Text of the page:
On May 13 at 8 p.m. in Room 101 of the Joe Rosenfield ’25 Center, student writers will read from their work in The Grinnell Review, the student-run literary and art magazine of Grinnell College. The winners of the Writers@Grinnell writing contests will be announced, with student literary prizes including the James Norman Hall ’10 Aspiring Writer Award, the Henry York Steiner Memorial Prize for Short Fiction, the Lorabel Richardson/Academy of American Poets Prize, and the Selden Whitcomb Prize in Poetry.

For more information about the Writers@Grinnell program, go to http://www.grinnell.edu/academic/english/creative/conference/. The Bucksbaum Center is located at 1108 Park St. and the Rosenfield Center at 1115 8th Ave. on the Grinnell College campus.

Grinnell College ensembles present end-of-year concerts

Tuesday, Apr. 20, 2010 11:30 am

 

GRINNELL, IA—The Grinnell College Symphonic Band and the Percussion, Marimba, and Steel Pan Ensemble will present their spring programs during the week of April 25. Both groups are directed by Mark Dorr and will perform in Sebring-Lewis Hall in the Bucksbaum Center for the Arts on the Grinnell College campus.

The Symphonic Band will perform on Sun., April 25 at 2 p.m. The program will include James Barnes’ new work “Beautiful Oregon;” the hauntingly beautiful “O Magnum Mysterium” by Morten Lauridsen; Ralph Vaughan Williams’ classic “Sea Songs;” “Puszta,” a collection of Gypsy dances by Jan Van der Roost; as well as a Prokofiev march, a Sousa novelty, and Jack End’s “Blues for a Killed Kat.”

The Percussion, Marimba, and Steel Pan Ensemble’s performance is on Fri., April 30 at 7:30 p.m. and spans a variety of international musical styles and composers. The program includes Alan Hovhaness’ “October Mountain;” “Field of the Dead,” from “Alexander Nevsky” by Sergei Prokofiev; and the unusual Larry Spivack tune “Quartet for Paper Bags.” The Steel Pan Ensemble will perform the world premiere of “June Samba,” a newly commissioned work from composer Tom Miller; “Suzie” by Ray Holman, one of the innovators of the Caribbean steel pan movement; “Coconut Champagne” by Maynard Ferguson; and the ever-popular Caribbean favorite dance tune “Jump in the Line.”

Both performances are free and open to the public. The Bucksbaum Center for the Arts is located at 1108 Park St. on the Grinnell College campus.

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Moon, Saturn featured objects at observatory open house

Tuesday, Oct. 2, 2012 11:30 am

 

GRINNELL, IA--The moon and Saturn will be the featured celestial objects at an open house at Grinnell College’s Grant O. Gale Observatory, Thurs., April 22, at 8:30 p.m.

Robert Cadmus, Breid-McFarland Professor of Science, professor of physics, and director of the observatory, will lead the free, public observation. If the weather is cloudy, the program will consist of computer imaging demonstrations and videotaped views through the telescope.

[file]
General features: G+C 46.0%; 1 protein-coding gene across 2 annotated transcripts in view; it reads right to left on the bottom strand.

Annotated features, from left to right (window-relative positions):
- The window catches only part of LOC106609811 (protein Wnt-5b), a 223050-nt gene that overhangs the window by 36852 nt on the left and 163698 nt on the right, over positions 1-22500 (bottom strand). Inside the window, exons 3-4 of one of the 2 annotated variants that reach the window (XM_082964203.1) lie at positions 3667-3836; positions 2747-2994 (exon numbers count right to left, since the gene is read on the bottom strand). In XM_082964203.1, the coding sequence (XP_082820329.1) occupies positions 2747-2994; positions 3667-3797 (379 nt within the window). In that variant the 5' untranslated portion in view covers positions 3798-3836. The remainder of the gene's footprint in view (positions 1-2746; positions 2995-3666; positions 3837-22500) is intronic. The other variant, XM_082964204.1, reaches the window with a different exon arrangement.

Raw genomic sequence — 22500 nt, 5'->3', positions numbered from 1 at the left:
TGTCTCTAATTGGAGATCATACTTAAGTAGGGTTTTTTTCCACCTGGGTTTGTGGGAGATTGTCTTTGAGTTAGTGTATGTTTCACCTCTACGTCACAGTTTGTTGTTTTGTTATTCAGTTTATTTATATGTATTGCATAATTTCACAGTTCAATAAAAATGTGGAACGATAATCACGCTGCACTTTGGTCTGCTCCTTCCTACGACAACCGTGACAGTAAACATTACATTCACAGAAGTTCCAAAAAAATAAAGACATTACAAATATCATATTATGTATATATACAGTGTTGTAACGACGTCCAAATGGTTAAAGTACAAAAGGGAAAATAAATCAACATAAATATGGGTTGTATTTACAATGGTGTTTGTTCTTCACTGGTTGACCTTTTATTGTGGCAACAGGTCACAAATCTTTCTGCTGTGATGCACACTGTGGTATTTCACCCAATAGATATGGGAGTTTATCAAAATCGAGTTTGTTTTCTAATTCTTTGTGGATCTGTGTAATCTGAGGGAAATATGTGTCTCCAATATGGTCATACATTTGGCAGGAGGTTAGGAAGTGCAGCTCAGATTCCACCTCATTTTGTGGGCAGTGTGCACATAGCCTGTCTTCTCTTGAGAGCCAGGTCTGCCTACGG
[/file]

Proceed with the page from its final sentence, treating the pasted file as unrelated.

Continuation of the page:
The Grant O. Gale observatory is located on the north perimeter of the Grinnell College campus, north of 10th Ave. and adjacent to Les Duke Track. To receive notification of future observatory open houses, contact Robert Cadmus, Department of Physics, Grinnell College, 641-269-3016 (office), 641-269-3014 (observatory),cadmus[at]grinnell[dot]edu.

Young, Gifted, and Black Gospel Choir in concert in St. Paul, Milwaukee

Tuesday, Oct. 2, 2012 11:30 am

GRINNELL, IA.—Grinnell College’s Young, Gifted, and Black Gospel Choir will present public concerts, March 20-23, in St. Paul and Milwaukee as part of a spring break tour. The choir’s concert repertoire, directed by Barry Jones, will include traditional gospel and contemporary selections as well as spiritual dance and a praise team, accompanied by percussion and guitar.

The YGB singers’ tour schedule will include the following public concerts:

Mar. 20: St. Paul, Minn., St. Peter Claver Catholic Church, 6:30 p.m.

Mar. 21: Watertown, Wisc., Christ United Methodist Church, 6:30 p.m.

Mar. 22: Milwaukee, Wisc., St. Francis of Assisi Church, 7:30 p.m.

Mar. 23: Milwaukee, Wisc., Wisconsin Black History Museum, 10 a.m.

The Young, Gifted, and Black Gospel Choir formed on the Grinnell campus in 1967 with five members and has grown to more than 40 today. The choir has toured in several U.S. major cities with the goal of sharing the powerful experience of gospel music.

Grinnell College is a nationally recognized, private, four year, liberal arts college located in Grinnell, Iowa. Founded in 1846, Grinnell enrolls 1,600 students from all 50 states and from as many international countries in more than 26 major fields, interdisciplinary concentrations, and pre-professional programs.

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"Hybrid Media" exhibition challenges digital, traditional art assumptions

Tuesday, Oct. 2, 2012 11:30 am

GRINNELL, IA— Artists John F. Simon, Jr. and Matthew Kluber build works that challenge assumptions about digital art in the exhibition, “Hybrid Media: John F. Simon, Jr. and Matthew Kluber,” opening Friday, April 9, in Faulconer Gallery on the Grinnell College campus.

Both artists combine traditional media with digital technology to create a hybrid visual experience. Kluber, who is associate professor of art at Grinnell, mixes light and paint in his work. He projects software-based moving images onto meticulously painted aluminum panels, transforming their colors and imparting motion and rhythm to the work.